The processes of ecological and evolutionary change that brought all of Earth’s existing biological diversity into being – including ourselves – is continuing to generate new diversity in today’s human-altered world. Unless we sterilise our planet in some unimagined way, this will continue. In my book Inheritors of the Earth, I criss-cross the world to survey the growth in biological diversity (as well as to chart some of the losses) that has taken place in the human epoch and argue that this growth fundamentally alters our relationship with nature.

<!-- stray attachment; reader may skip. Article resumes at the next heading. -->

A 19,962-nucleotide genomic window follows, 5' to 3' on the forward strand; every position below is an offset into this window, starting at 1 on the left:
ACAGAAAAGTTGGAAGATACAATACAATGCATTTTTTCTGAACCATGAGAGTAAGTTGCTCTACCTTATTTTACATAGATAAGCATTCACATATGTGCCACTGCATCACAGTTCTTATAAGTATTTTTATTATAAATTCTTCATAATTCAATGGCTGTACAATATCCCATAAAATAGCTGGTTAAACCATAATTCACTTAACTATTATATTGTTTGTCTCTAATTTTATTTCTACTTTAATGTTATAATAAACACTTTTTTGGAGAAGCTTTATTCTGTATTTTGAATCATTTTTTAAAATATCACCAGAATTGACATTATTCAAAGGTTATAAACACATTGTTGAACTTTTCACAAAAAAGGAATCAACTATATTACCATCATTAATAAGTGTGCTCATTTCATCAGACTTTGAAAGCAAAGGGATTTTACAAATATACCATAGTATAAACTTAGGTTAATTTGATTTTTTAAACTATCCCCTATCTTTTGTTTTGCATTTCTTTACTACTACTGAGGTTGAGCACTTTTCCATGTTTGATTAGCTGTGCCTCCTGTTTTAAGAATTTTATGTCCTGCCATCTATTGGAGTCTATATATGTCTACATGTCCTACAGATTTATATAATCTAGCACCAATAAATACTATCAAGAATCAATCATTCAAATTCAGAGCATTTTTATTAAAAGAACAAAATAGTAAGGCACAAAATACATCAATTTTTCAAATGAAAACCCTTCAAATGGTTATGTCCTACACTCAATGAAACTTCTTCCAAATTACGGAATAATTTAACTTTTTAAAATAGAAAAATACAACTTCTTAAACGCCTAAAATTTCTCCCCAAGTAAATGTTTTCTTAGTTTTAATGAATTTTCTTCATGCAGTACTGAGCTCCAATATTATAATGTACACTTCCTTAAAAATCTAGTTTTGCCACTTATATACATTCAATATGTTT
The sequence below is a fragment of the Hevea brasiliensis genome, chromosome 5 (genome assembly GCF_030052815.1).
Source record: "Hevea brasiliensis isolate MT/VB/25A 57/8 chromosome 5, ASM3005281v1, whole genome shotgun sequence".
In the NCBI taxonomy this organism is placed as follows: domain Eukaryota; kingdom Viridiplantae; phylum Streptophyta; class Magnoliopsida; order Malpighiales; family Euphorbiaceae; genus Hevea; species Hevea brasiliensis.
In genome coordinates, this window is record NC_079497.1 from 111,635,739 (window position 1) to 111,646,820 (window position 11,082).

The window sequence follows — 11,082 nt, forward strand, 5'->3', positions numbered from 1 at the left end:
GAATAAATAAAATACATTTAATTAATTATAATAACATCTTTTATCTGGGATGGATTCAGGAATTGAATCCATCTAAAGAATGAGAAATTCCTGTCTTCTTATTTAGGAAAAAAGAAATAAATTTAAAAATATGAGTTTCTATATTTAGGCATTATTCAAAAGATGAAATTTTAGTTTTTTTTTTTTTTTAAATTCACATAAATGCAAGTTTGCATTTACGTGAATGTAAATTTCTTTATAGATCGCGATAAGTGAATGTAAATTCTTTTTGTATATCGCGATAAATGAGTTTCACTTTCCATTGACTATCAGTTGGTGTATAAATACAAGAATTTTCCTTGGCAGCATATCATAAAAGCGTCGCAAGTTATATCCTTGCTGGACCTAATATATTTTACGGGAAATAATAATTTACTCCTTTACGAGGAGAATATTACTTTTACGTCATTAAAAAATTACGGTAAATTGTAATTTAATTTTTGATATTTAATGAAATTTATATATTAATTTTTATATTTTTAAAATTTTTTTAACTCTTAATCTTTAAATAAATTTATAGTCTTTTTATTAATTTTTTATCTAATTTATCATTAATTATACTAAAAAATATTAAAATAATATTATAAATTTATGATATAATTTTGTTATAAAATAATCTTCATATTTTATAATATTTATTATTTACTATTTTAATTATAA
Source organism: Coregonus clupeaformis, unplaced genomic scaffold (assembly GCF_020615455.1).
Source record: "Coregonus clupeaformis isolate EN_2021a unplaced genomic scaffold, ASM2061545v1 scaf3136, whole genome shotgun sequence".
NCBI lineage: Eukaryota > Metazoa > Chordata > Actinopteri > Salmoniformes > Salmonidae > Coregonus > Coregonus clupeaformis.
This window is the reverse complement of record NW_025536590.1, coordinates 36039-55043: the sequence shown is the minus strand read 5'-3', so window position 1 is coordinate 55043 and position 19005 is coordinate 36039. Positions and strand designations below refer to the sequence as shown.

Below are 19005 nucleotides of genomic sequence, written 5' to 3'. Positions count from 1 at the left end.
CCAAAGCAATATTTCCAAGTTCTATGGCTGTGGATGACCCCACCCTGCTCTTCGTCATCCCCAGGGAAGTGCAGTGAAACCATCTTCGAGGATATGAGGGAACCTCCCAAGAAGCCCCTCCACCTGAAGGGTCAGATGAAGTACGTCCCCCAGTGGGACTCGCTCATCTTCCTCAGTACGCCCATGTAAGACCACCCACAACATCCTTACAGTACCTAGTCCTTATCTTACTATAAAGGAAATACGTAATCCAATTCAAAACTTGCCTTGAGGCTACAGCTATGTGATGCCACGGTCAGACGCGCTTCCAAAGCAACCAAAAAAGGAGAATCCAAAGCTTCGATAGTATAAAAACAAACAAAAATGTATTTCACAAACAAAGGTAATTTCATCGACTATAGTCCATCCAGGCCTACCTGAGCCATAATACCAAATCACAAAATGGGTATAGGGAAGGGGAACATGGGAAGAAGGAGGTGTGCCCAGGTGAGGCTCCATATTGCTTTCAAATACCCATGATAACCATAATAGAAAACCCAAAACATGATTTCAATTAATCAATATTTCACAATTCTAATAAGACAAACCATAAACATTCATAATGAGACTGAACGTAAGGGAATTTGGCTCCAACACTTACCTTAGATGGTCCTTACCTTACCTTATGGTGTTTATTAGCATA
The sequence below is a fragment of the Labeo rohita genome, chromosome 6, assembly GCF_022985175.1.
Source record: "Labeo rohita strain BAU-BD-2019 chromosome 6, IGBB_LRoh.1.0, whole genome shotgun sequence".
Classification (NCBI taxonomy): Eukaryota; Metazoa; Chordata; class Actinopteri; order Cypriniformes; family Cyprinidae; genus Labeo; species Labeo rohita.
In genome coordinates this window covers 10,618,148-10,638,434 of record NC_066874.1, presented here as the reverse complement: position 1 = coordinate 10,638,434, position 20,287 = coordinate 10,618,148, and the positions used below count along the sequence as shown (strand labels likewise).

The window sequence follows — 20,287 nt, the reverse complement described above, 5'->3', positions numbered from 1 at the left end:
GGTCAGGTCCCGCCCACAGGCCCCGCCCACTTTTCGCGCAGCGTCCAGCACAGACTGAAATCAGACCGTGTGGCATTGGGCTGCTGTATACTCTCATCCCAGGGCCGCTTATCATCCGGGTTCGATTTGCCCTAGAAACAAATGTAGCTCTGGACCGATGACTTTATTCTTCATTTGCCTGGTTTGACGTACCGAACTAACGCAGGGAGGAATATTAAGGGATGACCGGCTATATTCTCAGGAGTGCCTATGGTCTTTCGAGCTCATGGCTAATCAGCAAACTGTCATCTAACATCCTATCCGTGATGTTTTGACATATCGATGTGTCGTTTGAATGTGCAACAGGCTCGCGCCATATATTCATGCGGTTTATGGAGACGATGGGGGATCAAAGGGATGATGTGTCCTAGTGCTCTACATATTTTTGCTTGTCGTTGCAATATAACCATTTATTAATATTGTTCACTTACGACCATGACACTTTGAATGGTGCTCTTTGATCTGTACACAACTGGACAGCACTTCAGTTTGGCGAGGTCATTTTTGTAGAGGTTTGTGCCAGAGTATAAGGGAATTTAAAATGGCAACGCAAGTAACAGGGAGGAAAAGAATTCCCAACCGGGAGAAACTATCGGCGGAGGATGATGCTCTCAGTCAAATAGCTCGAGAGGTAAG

We need to walk a tightrope between saving “old nature” (some of which might be useful) and facilitating what will enable the biological world to adjust to its changed state. Humans are integral to Earth’s “new nature”, and we should not presume that the old was better than the new.

“Inheritors of the Earth: How Nature Is Thriving in an Age of Extinction” by Chris D Thomas is published by Allen Lane

This article first appeared in the 20 July 2017 issue of the New Statesman, The new world disorder